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A Product Manager’s Guide to Reading Cumulative Flow

Reading time 7 minutes

The role of a product manager can be overly taxing if core responsibilities are left to chance. This is exactly the reason that a cumulative flow diagram exists. It’s the one chart from which all crucial metrics can be deduced. When explained, a cumulative flow diagram can help you manage the C-suite’s perceptions. Then again, you have to be able to read cumulative flow diagrams for them to spark sense. 

This post will guide you toward being able to look at a cumulative flow diagram and make useful deductions. We’ll be using the case of a software application product manager to build on the synopses herein. 

Before setting up our ephemeral project, let’s kick things off with a formal definition of a cumulative flow diagram. Shall we? 

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What Is a Cumulative Flow Diagram?

In all its easy-to-dread colorfulness, a cumulative flow diagram is a pictorial display of how easy tasks progress through a workflow. To fully grasp the concept of a cumulative diagram, let’s split it down into its components, with our software project in mind. 

We’ll imagine three stages for each task along a workflow: 

  1. Planning (backlog)
  2. Active (in progress)
  3. Complete (done)

Let’s plot point a line on a task/time graph with each task that goes through the stages above causing an uptick.

We’d result in something like this:

Diagram: A task vs. time chart
Diagram: A task vs. time chart 

As you can tell from the chart, week 1 saw the spring of a single task (0 to 1). Assuming this task doesn’t end, another one was then added during week 3. The trend goes on. This plot would be awesome as a cumulative task counter. At week 9, we can quickly tell that five tasks have been added to our developers’ backlog.  However, this plot only covers phase 1 of the way tasks evolve. 

If we were to track another attribute, say tasks in action, and superpose the plot onto the same diagram, we’d come up with something like this:

Diagram: Cumulative tasks, and active tasks plot
Diagram: Cumulative tasks, and active tasks plot

Two things have happened since our introduction of the second phase (tasks in progress). First, we have new numbers registered by the first line of just tasks. A confusing perception of this is to say new tasks have been added. That’s not true. We can always count the number of tasks as they accumulate by noting the gap between the two plotted lines.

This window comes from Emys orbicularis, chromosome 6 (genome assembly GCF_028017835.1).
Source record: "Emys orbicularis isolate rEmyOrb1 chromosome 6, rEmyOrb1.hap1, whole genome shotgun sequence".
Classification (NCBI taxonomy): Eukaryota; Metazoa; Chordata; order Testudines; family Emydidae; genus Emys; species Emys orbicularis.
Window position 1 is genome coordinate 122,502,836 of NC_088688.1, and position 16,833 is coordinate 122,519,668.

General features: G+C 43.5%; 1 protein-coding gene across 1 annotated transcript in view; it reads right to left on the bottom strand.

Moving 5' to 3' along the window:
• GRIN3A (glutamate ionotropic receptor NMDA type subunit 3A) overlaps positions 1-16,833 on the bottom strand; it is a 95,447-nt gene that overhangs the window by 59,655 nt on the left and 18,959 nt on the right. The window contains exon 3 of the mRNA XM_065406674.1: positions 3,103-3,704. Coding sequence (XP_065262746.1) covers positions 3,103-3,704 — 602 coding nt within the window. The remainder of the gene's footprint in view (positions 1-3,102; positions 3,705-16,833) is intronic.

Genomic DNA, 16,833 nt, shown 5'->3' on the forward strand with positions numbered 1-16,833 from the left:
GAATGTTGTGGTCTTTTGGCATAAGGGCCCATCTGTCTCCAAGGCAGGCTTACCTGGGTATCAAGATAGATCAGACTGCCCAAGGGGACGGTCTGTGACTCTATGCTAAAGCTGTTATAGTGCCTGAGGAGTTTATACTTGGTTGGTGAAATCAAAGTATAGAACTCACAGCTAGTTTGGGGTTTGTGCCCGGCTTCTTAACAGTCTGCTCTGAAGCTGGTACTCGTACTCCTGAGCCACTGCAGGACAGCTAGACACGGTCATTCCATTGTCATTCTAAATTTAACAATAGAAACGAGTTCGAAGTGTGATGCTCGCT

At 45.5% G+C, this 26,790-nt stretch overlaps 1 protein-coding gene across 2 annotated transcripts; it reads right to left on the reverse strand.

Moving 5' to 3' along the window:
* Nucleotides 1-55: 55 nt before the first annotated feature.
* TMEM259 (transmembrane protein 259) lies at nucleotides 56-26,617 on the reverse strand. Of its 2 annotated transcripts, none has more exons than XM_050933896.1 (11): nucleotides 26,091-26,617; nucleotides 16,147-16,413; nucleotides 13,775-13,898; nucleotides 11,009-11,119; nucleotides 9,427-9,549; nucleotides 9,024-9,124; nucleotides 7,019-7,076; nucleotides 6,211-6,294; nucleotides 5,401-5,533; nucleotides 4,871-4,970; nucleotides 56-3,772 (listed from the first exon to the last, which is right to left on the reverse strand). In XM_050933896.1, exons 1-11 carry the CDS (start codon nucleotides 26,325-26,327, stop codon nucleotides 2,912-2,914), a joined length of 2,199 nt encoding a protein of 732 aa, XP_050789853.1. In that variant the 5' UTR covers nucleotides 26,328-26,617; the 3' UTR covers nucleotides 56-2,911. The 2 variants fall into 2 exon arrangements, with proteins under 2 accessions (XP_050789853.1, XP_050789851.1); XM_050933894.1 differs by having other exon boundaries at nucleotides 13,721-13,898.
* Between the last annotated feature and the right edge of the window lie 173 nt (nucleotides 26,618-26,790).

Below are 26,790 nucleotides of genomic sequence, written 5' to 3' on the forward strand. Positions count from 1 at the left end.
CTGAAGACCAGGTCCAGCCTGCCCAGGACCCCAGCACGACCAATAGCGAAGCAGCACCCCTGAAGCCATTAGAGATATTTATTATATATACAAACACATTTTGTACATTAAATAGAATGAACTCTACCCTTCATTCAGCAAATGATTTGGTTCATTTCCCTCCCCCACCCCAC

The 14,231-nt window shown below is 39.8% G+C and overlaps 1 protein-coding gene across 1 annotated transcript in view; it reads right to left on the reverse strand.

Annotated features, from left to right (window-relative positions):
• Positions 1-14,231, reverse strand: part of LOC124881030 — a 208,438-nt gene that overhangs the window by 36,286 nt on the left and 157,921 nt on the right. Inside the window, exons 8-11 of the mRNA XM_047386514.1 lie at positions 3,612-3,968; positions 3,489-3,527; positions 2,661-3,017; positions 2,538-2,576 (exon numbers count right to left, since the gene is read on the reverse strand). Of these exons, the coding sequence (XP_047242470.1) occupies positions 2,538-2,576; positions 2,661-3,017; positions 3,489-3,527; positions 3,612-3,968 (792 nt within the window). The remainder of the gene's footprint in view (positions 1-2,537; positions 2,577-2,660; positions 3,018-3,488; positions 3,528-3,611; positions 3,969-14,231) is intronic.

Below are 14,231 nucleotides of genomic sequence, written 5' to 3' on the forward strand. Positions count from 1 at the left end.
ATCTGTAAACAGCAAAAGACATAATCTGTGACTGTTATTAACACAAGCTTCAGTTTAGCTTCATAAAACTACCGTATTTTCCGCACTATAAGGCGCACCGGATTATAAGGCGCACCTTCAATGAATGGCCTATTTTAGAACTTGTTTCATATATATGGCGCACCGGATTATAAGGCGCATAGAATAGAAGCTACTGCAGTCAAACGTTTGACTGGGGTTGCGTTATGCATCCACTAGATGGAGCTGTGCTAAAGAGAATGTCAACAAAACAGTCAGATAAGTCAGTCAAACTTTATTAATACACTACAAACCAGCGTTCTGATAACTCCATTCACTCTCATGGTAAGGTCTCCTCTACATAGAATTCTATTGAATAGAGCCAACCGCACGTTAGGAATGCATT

Accumulated Task Count

The integer value obtained from the difference between plotted lines. 

Looking at our charts so far, and focusing on week 5 as a measuring point, the first diagram showed three tasks (and counting). The second diagram has the upper line flat on 5 and the lower line on 2. See where we’re going with this? 

Reaction Time (R)

The time it takes for a planned project to start being acted on.  

The second change is that we have a different starting time for the second phase. This is actually expected since tasks can lie dormant for weeks before they become active. This difference is the reaction time, represented by R in the second diagram. 

At this point, we can already tell how many tasks have been created from the time our graph starts. A good product manager would also start recognizing patterns in reaction time. Wait and see what happens when we add the last stage of the workflow.

Rection time

Once all the workflow stages have been plotted, we start to appreciate a few more signs from the resulting diagram. 

  • Cycle time: The lifespan of an active task (active to done).
  • Work in progress (WIP): The number of tasks in progress.
  • Tasks completed (T.D): The number of tasks confirmed as complete at the time of measuring.